After the extreme heat that took place in the last week of June 2019, a second record-breaking heat wave struck Western Europe and Scandinavia at the end of July 2019.
In June, new all-time records were set in multiple places across Western Europe. In July, records were broken again, albeit in different areas. Again, the role of climate change in producing such high-amplitude events was questioned.
This study assesses how human-induced climate change has altered the likelihood and intensity of the July event or similar events. It uses a large number of climate simulations that were available at the time of study (8 ensembles of 10 to over 100 simulations each). We define the event as the class of events exceeding the observed values of daily mean temperatures averaged over 3 days for a few locations in Western Europe. Three days in a row of high temperatures are often considered as the minimal length for a hot spell to have potential health impacts.
We combined information from both long series of observations and climate model simulations in order to obtain best estimates of changes in probability and intensity of an event like (or more severe than) the observed July extreme temperatures in Western Europe attributable to human-induced climate change. The few observation sites were selected to both include a large July heat wave signature and have long and homogeneous enough records with least perturbations from urban heat island effects. We used statistical models of extremes such as the Generalized Extreme Values model, and applied them to both observations and simulations. This allows us to assess (i) models’ skill to simulate extremes and (ii) how climate change altered the odds of extremes. Models that did not represent heat waves well were withdrawn from the analysis.
A second record-breaking heat wave of 3-4 days took place in Western Europe in the last week of July 2019, with temperatures exceeding 40 degrees in many countries including Belgium and the Netherlands where temperatures above 40°C were recorded for the first time. In the U.K. the event was shorter lived (1-2 days), yet a new historical daily maximum temperature was recorded exceeding the previous record set during the hazardous August 2003 heatwave.
In contrast to other heat waves that have been attributed in Western Europe before, this July heat was also a rare event in today’s climate in France and the Netherlands. There, the observed temperatures, averaged over 3 days, were estimated to have a 50-year to 150-year return period in the current climate. Note that return periods of temperatures vary between different measures and locations are therefore highly uncertain.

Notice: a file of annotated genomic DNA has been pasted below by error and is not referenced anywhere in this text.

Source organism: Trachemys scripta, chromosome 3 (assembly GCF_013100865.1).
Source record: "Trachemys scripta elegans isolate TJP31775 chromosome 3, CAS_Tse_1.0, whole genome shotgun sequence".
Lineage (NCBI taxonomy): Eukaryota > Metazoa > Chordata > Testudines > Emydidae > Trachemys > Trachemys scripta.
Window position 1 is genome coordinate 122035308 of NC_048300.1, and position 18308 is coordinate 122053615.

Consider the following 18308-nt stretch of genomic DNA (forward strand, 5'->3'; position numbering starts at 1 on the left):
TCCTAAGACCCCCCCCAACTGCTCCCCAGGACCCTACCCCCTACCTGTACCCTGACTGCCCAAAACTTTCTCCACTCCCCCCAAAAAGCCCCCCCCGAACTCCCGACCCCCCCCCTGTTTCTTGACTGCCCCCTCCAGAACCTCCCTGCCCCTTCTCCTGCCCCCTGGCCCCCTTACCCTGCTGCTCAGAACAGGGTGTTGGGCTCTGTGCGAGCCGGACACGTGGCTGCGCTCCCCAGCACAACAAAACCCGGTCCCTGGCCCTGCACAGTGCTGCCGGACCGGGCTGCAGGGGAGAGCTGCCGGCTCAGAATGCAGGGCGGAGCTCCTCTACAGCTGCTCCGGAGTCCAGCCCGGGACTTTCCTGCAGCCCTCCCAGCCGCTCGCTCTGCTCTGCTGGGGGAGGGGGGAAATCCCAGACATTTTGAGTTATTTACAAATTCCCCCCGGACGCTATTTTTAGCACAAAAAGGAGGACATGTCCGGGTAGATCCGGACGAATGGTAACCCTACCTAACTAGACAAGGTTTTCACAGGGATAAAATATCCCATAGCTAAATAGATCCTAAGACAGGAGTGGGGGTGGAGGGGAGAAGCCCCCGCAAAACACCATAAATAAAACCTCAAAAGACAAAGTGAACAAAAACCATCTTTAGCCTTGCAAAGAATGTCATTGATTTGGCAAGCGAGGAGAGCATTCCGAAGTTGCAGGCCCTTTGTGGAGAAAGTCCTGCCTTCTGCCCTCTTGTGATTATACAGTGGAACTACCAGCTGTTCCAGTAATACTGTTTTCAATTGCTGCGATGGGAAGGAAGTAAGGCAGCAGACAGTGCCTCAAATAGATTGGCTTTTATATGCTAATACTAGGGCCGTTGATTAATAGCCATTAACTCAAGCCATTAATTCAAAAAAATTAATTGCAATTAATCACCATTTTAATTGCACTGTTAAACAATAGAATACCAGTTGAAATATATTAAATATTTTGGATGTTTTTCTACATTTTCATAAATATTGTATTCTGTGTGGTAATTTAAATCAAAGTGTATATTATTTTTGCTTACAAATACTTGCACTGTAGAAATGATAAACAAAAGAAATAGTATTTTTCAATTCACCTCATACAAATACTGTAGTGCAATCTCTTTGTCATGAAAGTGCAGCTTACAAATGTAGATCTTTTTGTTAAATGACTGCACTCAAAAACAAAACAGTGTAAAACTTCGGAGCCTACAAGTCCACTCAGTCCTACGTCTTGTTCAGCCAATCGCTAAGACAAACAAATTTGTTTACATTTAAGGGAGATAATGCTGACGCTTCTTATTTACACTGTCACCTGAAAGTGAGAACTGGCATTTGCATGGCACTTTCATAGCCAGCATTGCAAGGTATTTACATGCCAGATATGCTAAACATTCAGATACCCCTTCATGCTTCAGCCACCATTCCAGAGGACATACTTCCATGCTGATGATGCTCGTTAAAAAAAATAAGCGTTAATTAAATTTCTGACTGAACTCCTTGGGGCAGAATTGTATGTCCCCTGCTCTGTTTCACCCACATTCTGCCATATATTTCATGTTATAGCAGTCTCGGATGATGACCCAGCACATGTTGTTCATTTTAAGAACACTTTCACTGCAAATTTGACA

Combining information from models and observations, we find that such heatwaves in France and the Netherlands would have had return periods that are about a hundred times higher (at least 10 times) without climate change. Over France and the Netherlands, such temperatures would have had extremely little chance to occur without human influence on climate (return periods higher than ~1000 years).
In the U.K. and Germany, the event is less rare (estimated return periods around 10-30 years in the current climate) and the likelihood is about 10 times higher (at least 3 times) due to climate change. Such an event would have had return periods of from a few tens to a few hundreds of years without climate change.
In all locations an event like the observed would have been 1.5 to 3 ºC cooler in an unchanged climate.
As for the June heatwave, we found that climate models have systematic biases in representing heat waves at these time scales and they show about 50% smaller trends than observations in this part of Europe and much higher year-to-year variability than the observations. Despite this, models still simulate very large probability changes.
Heatwaves during the height of summer pose a substantial risk to human health and are potentially lethal. This risk is aggravated by climate change, but also by other factors such as an aging population, urbanisation, changing social structures, and levels of preparedness. The full impact is only known after a few weeks when the mortality figures have been analysed. Effective heat emergency plans, together with accurate weather forecasts such as those issued before this heatwave, reduce impacts and are becoming even more important in light of the rising risks.
It is noteworthy that every heatwave analysed so far in Europe in recent years (2003, 2010, 2015, 2017, 2018, June 2019, this study) was found to be made much more likely and more intense due to human-induced climate change. How much more depends very strongly on the event definition: location, season, intensity and duration. The July 2019 heatwave was so extreme over continental Western Europe that the observed magnitudes would have been extremely unlikely without climate change.
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